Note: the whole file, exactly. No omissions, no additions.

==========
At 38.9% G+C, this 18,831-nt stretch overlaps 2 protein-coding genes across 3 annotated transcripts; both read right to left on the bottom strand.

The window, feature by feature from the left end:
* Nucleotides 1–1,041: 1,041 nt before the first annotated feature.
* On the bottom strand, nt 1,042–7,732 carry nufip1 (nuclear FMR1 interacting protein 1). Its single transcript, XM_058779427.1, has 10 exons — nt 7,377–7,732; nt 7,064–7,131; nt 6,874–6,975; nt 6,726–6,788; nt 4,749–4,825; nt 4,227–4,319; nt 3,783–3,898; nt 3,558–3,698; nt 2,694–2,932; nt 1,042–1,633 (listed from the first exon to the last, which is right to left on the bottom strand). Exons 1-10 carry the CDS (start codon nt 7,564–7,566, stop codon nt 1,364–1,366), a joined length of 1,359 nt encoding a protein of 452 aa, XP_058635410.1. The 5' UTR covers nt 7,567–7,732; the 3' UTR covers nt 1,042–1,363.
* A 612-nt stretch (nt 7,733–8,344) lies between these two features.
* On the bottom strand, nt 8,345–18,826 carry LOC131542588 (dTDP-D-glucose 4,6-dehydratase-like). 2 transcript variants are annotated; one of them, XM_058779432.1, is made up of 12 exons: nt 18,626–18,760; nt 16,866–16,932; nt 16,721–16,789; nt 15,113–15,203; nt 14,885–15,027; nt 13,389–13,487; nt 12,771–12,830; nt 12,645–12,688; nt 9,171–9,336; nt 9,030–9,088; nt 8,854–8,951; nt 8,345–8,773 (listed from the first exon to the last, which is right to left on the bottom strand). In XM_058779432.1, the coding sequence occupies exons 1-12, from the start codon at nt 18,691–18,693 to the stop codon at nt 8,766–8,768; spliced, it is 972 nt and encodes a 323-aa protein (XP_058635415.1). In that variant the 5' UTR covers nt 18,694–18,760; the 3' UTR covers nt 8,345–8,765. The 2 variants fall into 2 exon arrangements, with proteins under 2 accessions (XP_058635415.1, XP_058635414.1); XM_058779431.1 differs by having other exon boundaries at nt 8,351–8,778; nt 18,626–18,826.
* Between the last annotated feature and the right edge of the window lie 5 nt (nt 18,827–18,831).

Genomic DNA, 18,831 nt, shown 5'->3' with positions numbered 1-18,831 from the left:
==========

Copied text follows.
At 38.9% G+C, this 18,831-nt stretch overlaps 2 protein-coding genes across 3 annotated transcripts; both read right to left on the bottom strand.

The window, feature by feature from the left end:
* Nucleotides 1–1,041: 1,041 nt before the first annotated feature.
* On the bottom strand, nt 1,042–7,732 carry nufip1 (nuclear FMR1 interacting protein 1). Its single transcript, XM_058779427.1, has 10 exons — nt 7,377–7,732; nt 7,064–7,131; nt 6,874–6,975; nt 6,726–6,788; nt 4,749–4,825; nt 4,227–4,319; nt 3,783–3,898; nt 3,558–3,698; nt 2,694–2,932; nt 1,042–1,633 (listed from the first exon to the last, which is right to left on the bottom strand). Exons 1-10 carry the CDS (start codon nt 7,564–7,566, stop codon nt 1,364–1,366), a joined length of 1,359 nt encoding a protein of 452 aa, XP_058635410.1. The 5' UTR covers nt 7,567–7,732; the 3' UTR covers nt 1,042–1,363.
* A 612-nt stretch (nt 7,733–8,344) lies between these two features.
* On the bottom strand, nt 8,345–18,826 carry LOC131542588 (dTDP-D-glucose 4,6-dehydratase-like). 2 transcript variants are annotated; one of them, XM_058779432.1, is made up of 12 exons: nt 18,626–18,760; nt 16,866–16,932; nt 16,721–16,789; nt 15,113–15,203; nt 14,885–15,027; nt 13,389–13,487; nt 12,771–12,830; nt 12,645–12,688; nt 9,171–9,336; nt 9,030–9,088; nt 8,854–8,951; nt 8,345–8,773 (listed from the first exon to the last, which is right to left on the bottom strand). In XM_058779432.1, the coding sequence occupies exons 1-12, from the start codon at nt 18,691–18,693 to the stop codon at nt 8,766–8,768; spliced, it is 972 nt and encodes a 323-aa protein (XP_058635415.1). In that variant the 5' UTR covers nt 18,694–18,760; the 3' UTR covers nt 8,345–8,765. The 2 variants fall into 2 exon arrangements, with proteins under 2 accessions (XP_058635415.1, XP_058635414.1); XM_058779431.1 differs by having other exon boundaries at nt 8,351–8,778; nt 18,626–18,826.
* Between the last annotated feature and the right edge of the window lie 5 nt (nt 18,827–18,831).

Genomic DNA, 18,831 nt, shown 5'->3' with positions numbered 1-18,831 from the left: